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Man's best friend not his

February 19, 2013 · 11:36 AM
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Dear editor,

I've decided to take a risky plunge, and wade right into the debate, about the prolific and wanton distribution, of doggie defecate.

You know, the doggy doo that hides in the grass and sticks like glue to your shoe. Dark, dank, dense and viscous, these prolific putrid public piles, are the height of doggie owners dumping hubris.

Have you ever been enjoying the cool feel, of green grass on your hot feet? Have your toes been tingling in that great grass greenness, on a sizzling hot summer day?

If so, there is a high probability that this sensuous digital experience has been interrupted, by a mushy, malodorous, mound of bacteria laden pooh, coursing like warm lard underneath your foot and between your toes, making you wish you had worn shoes.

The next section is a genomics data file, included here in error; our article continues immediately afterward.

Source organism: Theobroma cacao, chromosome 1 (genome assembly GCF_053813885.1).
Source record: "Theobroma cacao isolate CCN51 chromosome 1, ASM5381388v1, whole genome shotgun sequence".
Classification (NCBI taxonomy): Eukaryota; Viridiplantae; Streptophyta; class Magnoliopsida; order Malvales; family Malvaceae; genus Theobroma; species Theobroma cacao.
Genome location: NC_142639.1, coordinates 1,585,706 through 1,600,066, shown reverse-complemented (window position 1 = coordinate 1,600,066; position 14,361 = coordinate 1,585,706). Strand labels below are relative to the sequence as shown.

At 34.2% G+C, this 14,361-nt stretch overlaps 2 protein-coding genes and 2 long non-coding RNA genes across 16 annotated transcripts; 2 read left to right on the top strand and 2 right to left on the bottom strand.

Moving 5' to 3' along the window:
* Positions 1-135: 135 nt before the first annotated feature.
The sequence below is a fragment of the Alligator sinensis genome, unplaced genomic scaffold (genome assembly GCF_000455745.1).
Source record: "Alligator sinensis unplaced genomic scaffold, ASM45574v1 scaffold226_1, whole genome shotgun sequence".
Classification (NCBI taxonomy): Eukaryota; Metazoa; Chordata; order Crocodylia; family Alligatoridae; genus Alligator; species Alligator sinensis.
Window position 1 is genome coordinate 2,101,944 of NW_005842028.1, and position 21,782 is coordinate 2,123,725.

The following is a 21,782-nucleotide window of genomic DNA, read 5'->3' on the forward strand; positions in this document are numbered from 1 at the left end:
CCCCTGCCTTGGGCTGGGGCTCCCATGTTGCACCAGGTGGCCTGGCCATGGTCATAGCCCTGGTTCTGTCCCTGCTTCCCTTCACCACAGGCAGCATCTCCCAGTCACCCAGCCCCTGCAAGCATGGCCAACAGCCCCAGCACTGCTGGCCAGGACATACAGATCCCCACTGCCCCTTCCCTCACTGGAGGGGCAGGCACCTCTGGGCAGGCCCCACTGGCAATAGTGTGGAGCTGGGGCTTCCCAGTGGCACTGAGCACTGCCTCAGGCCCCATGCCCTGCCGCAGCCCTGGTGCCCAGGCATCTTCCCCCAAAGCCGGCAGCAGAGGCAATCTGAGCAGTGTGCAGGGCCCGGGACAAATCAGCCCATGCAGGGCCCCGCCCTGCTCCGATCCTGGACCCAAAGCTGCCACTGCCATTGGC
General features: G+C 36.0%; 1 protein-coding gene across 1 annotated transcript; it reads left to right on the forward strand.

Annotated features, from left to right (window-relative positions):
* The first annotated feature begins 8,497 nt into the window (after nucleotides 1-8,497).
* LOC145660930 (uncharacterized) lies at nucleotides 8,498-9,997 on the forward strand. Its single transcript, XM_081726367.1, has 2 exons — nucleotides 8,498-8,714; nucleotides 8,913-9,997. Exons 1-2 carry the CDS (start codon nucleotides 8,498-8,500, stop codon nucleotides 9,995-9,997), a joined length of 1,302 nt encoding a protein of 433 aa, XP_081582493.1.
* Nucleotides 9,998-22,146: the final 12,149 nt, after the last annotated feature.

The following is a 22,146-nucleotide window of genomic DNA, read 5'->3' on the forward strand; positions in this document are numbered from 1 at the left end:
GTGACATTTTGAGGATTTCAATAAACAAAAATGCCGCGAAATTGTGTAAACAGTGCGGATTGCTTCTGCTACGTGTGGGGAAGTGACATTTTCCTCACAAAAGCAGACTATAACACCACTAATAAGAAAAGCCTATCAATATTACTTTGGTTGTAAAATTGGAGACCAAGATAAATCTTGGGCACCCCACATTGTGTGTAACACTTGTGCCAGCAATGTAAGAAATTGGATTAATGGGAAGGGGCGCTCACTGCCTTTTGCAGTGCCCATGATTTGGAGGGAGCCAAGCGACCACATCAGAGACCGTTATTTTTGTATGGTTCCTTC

Who knows what the consequences of these close encounters of the fecund formations, of the feces kind might be? Heartworms, tapeworms, hookworms and roundworms, salmonellosis; let's not forget dysentery.

That's right, the next time your kid is sick, or you are puking your guts out on your knees in your bathroom, it might be courtesy of the cute little doggie, that left its mark in the middle of last weekend's family outing, or the pound of pooh you stepped in, running on the nature path.

If that not enough, there is also a very high probability that when walking home, dragging your poop-covered shoe on the grass of the boulevard that a dog will begin to serenade you.

Yes, chained to a picnic table, locked in a kennel, shut up in a basement room, ignored and neglected, however exalted and respected, this is also how you treat man's best friend.

When I walk the streets, I hear the pained and distraught laments, that echo around each neighbourhood. They are the howls of lost and forgotten dogs, desperately and frenetically barking for some kind of end.

Man's best friend isn't mine.

The Economist magazine reported that last year that in Asia, humans consumed over 10 million dogs as food. Now I'm not quite at the point of advocating puppies as chow.

Perhaps a less tasty but more practical approach would be for all you dog owners to take responsibility, if only to keep the tables from turning, for your pets?

Steve W. Hodge,

Comox